Tenet has finally hit the United States box office. After many delays, the new blockbuster action film from Christopher Nolan has opened in theaters across the nation. Well, sort of. There is a lot to examine about this opening weekend because it is one of the most unique in the history of theatrical film distribution.
In regards to pure numbers, Tenet brought in $20.2m over the three-day weekend across 2,810 theaters, and that includes reporting from Canadian exhibition as well. It will be interesting to see how much it adds with the additional Labor Day audience (if there is one). Along with its international take of $126m, Christopher Nolan’s twisty spy thriller has raked in around $146m total.
It is worth noting just how strange Tenet‘s domestic release is. Normally, wide-release films open in big markets like Los Angeles and New York, but many of those theaters are remaining closed due to the COVID-19 pandemic. To give a better understanding of this, a normal release for a tentpole studio film will see itself playing on anywhere from 3,500 to 4,000 screens across the United States. Tenet has opened on less than 3,000 screens right now. Not to mention that eight of the top ten theaters from Nolan’s last movie, Dunkirk, are currently closed. This all goes to show you that his newest film is getting released in a very unforgiving marketplace.
As of this writing, only 65% of the domestic marketplace has reopened for business. Add to that the COVID-19 protocols that are limiting the number of patrons that can be in a single screening. Auditorium capacities are operating at anywhere from 25% to 40%. And in order for Tenet to play in drive-in theaters, Warner Bros. is demanding that a nearby regular theater must also be screening the film. If it hasn’t been made clear yet, there are a ton of factors that are going to affect this initial release for Tenet.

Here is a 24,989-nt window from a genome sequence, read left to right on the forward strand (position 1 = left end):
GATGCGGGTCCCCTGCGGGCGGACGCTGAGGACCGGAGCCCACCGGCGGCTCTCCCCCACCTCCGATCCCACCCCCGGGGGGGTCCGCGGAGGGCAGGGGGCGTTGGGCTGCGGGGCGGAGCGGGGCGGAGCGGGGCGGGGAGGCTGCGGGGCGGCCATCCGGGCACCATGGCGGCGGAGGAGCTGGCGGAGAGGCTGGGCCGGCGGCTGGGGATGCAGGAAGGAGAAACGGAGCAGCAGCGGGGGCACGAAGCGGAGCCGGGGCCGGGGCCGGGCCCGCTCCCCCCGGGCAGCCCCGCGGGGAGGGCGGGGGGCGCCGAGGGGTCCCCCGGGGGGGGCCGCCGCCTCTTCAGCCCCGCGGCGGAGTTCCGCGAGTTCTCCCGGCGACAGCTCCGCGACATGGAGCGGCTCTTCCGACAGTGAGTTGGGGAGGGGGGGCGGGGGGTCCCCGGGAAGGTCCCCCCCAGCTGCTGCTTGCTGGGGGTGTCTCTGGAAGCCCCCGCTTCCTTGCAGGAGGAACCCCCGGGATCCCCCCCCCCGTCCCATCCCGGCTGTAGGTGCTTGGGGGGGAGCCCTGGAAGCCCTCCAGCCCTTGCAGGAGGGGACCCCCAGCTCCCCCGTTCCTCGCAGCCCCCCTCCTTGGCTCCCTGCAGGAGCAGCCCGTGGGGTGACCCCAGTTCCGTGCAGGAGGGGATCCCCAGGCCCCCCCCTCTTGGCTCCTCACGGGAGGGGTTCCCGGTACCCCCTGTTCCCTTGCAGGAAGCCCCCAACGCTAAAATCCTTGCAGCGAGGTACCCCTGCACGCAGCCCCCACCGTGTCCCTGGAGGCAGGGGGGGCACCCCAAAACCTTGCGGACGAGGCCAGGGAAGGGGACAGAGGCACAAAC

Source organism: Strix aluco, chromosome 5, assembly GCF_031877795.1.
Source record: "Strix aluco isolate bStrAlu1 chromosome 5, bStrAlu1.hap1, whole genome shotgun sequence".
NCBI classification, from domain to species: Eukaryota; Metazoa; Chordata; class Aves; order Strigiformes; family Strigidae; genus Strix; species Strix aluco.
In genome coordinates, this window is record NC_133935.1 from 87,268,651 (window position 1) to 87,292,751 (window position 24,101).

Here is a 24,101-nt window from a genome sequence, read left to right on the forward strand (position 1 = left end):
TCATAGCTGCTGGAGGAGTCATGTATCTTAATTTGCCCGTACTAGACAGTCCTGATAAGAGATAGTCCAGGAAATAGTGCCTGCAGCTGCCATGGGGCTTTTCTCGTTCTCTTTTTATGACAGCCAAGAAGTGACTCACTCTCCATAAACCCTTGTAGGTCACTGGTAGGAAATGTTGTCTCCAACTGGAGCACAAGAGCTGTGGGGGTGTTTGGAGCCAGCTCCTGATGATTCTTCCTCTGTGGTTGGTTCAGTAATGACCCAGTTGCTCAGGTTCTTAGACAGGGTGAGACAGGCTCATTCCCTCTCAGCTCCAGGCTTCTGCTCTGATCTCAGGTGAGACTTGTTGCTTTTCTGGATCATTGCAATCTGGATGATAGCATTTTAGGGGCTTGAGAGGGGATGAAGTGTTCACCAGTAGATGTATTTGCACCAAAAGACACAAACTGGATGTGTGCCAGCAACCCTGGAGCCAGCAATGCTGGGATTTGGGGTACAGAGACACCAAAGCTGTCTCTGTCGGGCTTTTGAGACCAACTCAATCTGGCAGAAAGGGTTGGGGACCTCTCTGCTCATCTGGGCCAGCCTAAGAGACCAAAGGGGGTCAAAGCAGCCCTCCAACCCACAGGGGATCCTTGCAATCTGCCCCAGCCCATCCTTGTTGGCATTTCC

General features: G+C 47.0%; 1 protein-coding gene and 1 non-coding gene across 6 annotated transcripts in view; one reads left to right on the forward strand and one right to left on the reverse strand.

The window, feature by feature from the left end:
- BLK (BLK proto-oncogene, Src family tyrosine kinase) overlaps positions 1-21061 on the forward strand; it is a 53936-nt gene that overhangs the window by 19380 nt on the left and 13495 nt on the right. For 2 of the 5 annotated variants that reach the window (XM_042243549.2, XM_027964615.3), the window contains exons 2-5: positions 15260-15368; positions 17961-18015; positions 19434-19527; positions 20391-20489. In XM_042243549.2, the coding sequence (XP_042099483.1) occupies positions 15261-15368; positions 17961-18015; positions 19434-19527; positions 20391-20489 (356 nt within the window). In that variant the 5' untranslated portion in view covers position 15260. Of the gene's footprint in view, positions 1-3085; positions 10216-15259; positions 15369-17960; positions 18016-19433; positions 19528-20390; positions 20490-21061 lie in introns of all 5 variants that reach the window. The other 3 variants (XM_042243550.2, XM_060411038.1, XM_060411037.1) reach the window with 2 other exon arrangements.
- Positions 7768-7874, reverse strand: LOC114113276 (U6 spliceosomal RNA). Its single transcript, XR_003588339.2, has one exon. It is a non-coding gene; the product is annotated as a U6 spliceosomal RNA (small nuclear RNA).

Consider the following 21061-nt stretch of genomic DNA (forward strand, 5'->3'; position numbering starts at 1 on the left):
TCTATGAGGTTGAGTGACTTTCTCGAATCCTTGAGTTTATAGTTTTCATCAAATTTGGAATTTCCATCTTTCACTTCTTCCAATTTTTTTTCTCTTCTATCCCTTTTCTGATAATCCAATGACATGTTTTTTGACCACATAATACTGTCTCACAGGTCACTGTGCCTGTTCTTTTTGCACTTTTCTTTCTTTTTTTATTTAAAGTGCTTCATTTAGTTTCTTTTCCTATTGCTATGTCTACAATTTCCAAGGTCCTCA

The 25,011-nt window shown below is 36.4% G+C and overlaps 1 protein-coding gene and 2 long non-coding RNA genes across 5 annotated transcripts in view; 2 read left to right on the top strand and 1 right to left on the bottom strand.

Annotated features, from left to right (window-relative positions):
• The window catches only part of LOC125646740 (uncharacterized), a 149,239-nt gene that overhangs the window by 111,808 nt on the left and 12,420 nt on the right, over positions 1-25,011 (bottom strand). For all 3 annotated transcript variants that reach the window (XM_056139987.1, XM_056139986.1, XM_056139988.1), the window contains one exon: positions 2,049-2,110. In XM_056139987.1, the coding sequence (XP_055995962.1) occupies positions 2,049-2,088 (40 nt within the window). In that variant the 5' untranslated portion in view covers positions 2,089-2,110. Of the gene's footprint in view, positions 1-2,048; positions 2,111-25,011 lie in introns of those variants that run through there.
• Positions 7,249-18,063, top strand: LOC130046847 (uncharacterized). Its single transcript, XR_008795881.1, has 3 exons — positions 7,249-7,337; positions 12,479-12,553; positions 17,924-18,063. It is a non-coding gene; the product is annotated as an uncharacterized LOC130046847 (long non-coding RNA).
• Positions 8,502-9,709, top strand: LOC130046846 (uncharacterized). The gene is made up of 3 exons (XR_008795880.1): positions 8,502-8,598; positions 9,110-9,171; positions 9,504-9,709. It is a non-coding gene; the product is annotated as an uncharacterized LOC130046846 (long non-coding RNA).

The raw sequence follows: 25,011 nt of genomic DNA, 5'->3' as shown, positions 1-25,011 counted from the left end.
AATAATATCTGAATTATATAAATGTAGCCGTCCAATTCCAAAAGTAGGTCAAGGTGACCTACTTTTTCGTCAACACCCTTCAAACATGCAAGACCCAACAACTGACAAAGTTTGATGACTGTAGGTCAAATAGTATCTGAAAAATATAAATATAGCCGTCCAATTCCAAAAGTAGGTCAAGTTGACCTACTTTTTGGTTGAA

Part of the response could also be tied to Tenet‘s critical response. Rotten Tomatoes has a 74% critic rating and a 79% audience score for Nolan’s new event film. That isn’t bad but it is significantly lower than the majority of his major releases. You can read our review of the film here, but it is fair to say that this movie isn’t lighting a fire under the mainstream quite yet. Business could pick up this coming weekend, but it might not be enough of a driving force to get people to come back to the movies. If Tenet gets to monopolize more screens, it could see an uptick in returns this weekend.
Or, it could be that the majority of audiences aren’t quite comfortable with returning to theaters. The COVID-19 pandemic is still very much a motivating factor for the decisions consumers are making, and they might not feel ready to come back to theaters for something like Tenet. Christopher Nolan has a reputation for creating awe-inspiring theatrical experiences, but Tenet isn’t creating the same fire that other original films like Inception or Dunkirk did. Whether that has to do exclusively with the public’s fear of contracting COVID-19 or the lack of strong word-of-mouth for the film, it is unclear at this time.
This first weekend for Tenet was always going to be the equivalent of dipping your toe in the water. With no competition set to release for the rest of September, Tenet is going to be a month-long experiment regarding America’s willingness to return to the movies. If folks simply aren’t feeling safe and Tenet doesn’t feel like appointment viewing, it is likely that Nolan’s film will begin to slide off over the next few weeks. It won’t have any competition until October when Wonder Woman 1984 is set to release, and that is another Warner Bros. production so it’s not really competition.
Tenet has been positioned – both by audiences and through studio/filmmaker marketing – as the movie that will save theaters in the United States. After this first weekend, that sentiment is looking a little shaky. It is a weird time to be talking about theatrical exhibition and distribution, and Tenet‘s first weekend reflects that weirdness. We will see how it continues to do as the month progresses.
[Author’s note: Medical experts do not recommend going to the movie theaters at this time due to a heightened chance of exposure to COVID-19. This author agrees with their findings. If you must see Tenet, please do so at a drive-in theater if that option is available.]